SEP 28, 2021
Less than half of money allocated for COVID-era loan program made it to businesses, Conyears-Ervin says
Ald. David Moore (17) questions Chicago Treasurer Melissa Conyears-Ervin during a City Council budget hearing on Monday.
Updated Tuesday, 3:20 p.m. Only about 40 percent of the money allocated from a long-dormant city fund to help businesses survive last year’s spring lockdown actually made it to applicants, Chicago Treasurer Melissa Conyears-Ervin told aldermen during a budget hearing on Monday. The rest remains tied up with private intermediary lenders, in part due to a quirk in city rules, she said.
Mayor Lori Lightfoot last March launched the $100 million Chicago Small Business Resiliency Fund to pump out low-interest loans to businesses that were forced to shut down when the pandemic hit. It was seeded in part with $50 million from the Chicago Community Catalyst Fund, a lending pool launched in 2017 by former Treasurer Kurt Summers that went nearly three years without making a single loan.
The Treasurer’s office boasted in June that more than 700 businesses had secured loans through the program. She said about half the businesses that benefitted from the loans are located on the city’s South or West Side, 44 percent are Black-owned and 30 percent are women-owned.
But the ordinance (O2017-5550) that launched the Catalyst Fund only allows it to disburse money through “fund-to-fund” investments in other lenders, Conyears-Ervin said. And in order to concentrate the loans in neighborhoods that needed them most, the treasurer’s office restricted its Resiliency Fund loans to Community Development Financial Institutions (CDFIs), local banking institutions that loan more heavily to entrepreneurs of color but “could only take so much money,” she said.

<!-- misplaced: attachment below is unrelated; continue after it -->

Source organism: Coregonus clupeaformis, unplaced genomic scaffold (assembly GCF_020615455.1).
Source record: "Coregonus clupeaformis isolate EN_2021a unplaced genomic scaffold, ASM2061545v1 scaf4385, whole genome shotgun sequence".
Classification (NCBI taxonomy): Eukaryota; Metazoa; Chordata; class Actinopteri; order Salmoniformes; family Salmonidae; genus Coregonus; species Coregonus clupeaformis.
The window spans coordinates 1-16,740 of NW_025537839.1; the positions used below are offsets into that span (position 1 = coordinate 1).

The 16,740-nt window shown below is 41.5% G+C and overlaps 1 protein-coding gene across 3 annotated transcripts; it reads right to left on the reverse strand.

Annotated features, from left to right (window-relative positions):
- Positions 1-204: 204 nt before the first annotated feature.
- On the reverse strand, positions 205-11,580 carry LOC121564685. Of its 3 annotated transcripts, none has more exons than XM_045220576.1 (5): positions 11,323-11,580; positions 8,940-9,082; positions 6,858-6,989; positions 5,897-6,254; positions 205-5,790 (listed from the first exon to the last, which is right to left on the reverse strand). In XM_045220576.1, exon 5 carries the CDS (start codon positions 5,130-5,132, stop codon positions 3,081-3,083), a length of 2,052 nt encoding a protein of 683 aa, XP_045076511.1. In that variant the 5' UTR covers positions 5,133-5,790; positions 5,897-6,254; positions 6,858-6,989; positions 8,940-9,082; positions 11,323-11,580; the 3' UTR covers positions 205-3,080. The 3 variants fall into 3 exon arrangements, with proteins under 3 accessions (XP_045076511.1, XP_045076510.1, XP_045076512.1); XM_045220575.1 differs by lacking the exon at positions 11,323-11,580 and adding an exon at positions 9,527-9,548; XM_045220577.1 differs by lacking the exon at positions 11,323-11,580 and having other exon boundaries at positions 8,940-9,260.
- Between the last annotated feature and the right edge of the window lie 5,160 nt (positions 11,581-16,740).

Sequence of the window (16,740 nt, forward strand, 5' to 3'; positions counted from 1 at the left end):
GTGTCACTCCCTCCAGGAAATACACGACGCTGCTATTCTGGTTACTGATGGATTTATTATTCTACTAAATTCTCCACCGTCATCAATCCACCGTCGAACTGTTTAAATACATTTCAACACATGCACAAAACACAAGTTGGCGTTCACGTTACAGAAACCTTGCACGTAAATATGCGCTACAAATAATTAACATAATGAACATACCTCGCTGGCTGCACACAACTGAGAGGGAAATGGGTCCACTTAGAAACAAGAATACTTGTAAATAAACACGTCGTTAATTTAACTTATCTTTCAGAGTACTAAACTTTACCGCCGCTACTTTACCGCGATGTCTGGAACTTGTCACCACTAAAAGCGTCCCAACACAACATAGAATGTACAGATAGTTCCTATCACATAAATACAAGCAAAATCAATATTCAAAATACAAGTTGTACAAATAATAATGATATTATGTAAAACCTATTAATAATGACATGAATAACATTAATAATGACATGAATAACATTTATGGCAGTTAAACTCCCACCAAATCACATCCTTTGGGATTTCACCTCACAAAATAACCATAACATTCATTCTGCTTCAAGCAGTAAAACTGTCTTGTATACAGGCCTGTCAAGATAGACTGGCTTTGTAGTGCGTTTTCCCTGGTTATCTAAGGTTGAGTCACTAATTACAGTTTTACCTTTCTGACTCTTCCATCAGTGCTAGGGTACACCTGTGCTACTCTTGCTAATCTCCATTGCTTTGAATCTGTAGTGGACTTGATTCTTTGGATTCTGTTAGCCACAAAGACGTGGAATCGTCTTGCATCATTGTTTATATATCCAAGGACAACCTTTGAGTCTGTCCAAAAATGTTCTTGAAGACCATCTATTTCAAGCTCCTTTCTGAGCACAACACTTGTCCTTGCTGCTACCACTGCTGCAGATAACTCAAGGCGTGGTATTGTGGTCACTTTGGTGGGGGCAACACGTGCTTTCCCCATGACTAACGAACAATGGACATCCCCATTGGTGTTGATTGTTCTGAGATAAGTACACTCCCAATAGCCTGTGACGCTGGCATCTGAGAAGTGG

“Some people may determine that they may be riskier loans that we were providing with the Small Business Resiliency Fund,” the treasurer said. “But at some point…we knew that we had to help people that needed the help.”
“We still technically have about $30 million left, and the CDFIs — we pushed and pushed and pushed,” Conyears-Ervin added. “They really did us a favor by taking $20 million, to be perfectly honest with you.”
She added that she was “working closely with the mayor’s office to try and figure out what else we can do,” including by changing the 2017 ordinance to pave the way for “direct investing.”
Ald. Michael Scott (24) responded that the question of “how to get the money out the door” has dogged city leaders “since the inception of the Catalyst Fund.”
“Of course we have not been as successful as we would want,” Scott said, offering his help to improve the process.
A spokesperson for the city's Office of Budget and Management emphasized in a statement on Tuesday that Catalyst Fund dollars only made up about half of the Small Business Resiliency Fund, which was also fueled by a $25 million direct allocation from the city and donations from private sources. The city also launched a litany of other programs last year aimed at helping businesses through the pandemic.
“The Mayor's Office has deployed the entire $100M of the Chicago Small Business Resiliency Fund, along with an additional $16 million in other small business efforts such as the Hospitality Grant, Microbusiness Recovery Grant, the Together Now Fund, and the Performance Venue Grant," the spokesperson wrote.